I’ve always had an aversion to Asian handicap betting, simply because the outcome isn’t intuitive. For example – a bet on Middlesbrough to beat Spurs is immediately understandable, a bet on Middlesbrough to beat Spurs with a handicap of 0.75 isn’t. However – there are circumstances where Asian handicap (AH) odds can be more attractive than the basic home, draw, away odds – but it pays to be aware of the subtle differences.
The betting internet is awash with explanations of how AH’s work. The ever-reliable Wikipedia’s explanation is here. However, the point of this piece isn’t to explain AH odds, but to describe what to be aware of when using them. The AH system essentially uses the handicap to manufacture odds to suit the bettor’s (and bookie’s) risk profile.
Take Spurs v Middlesbrough (04/02/2017) as an example. I modelled the chances of a home win as 74%, draw 18% and away win 8%. Market odds for an away win were 14.0 – so, as 14*8% = 1.12, I thought that there was a 12% expected return. But, even though there looked value, a bet on Middlesbrough was still risky – with a 92% chance of losing! Even where value exists, betting on underdogs is dangerous because it increases the likelihood of bankroll bankruptcy. This is where AHs are useful, because the handicaps can create value odds with better risk profile.
The chart below shows the likelihood for increasing handicap amounts for Middlesbrough (from my model).
This illustrates how the combination of 0 (draw void), 0.25 (split bet) and 0.5 handicap multiples create a gradually increasing outcome likelihood, in 0.25 handicap steps.
The most popular AH for a particular match is usually the one that’s closest to a 50/50 likelihood, so +1.25 or 1.5 to Middlesbrough in the chart above. And this is one of the most attractive features of AH odds – the ability to recalibrate the outcome of every match as an even two-way outcome. This gives two main advantages over traditional home, draw, away odds:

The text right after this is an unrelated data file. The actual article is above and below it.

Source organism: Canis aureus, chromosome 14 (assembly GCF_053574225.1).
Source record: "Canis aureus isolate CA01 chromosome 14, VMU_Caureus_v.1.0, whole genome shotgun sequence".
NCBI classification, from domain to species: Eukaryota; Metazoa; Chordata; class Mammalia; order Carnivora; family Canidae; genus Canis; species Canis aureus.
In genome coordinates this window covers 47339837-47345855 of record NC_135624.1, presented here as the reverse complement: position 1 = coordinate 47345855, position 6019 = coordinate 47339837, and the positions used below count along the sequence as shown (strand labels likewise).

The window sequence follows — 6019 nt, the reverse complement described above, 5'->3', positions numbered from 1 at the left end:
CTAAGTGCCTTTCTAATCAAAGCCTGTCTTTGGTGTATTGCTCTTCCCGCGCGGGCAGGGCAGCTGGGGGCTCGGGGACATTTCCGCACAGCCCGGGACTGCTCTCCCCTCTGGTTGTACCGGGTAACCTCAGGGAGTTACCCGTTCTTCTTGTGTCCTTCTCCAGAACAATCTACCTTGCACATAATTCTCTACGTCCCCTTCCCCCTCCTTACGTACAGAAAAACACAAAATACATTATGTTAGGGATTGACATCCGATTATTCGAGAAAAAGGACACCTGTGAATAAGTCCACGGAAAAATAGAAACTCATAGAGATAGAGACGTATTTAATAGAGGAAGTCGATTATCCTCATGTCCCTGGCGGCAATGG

- AHs allow better risk management for the bettor (and the bookie)
- AH odds are often tighter, with higher limits than traditional 3 way odds. The reason for this is connected to the first advantage – because AHs should allow bookies to better control their exposure and risk, so accept smaller margins.
But Asian Handicaps are not always a better option than backing home, draw or away.
The biggest difficulty for punters is assessing the true likelihood of AH odds (essential to determine value). In football, a team’s motivation has a significant effect on the likely outcome – e.g. does the team need to win, or will they be happy to accept a draw? It’s essential to understand a team’s motivation when estimating the likelihood that they will win, lose or draw – and this helps assess value. But, for AH betting it’s far trickier to apply motivation to the outcome because teams aren’t (usually) motivated to win or lose by, say, at least a 2-goal margin.
So, when assessing value in AH odds it’s important to take account of the full likelihood distribution of results – is your favoured team likely to settle for a one goal win or will they go for more goals? If a team’s win odds are good value, it doesn’t necessarily translate to the same value in their AH odds.
Also, the “Draw” is often a frustrating outcome for bettors, and one apparent benefit of AH odds is that they can eliminate the draw outcome. A +0 handicap results in a void bet. But this doesn’t necessarily equate to value odds. For any match the draw outcome may or may not offer value, so eliminating the draw as an outcome only makes sense if the draw odds are too small.
So, in conclusion, Asian Handicaps are a great tool for punters. But it pays to be aware of their subtleties.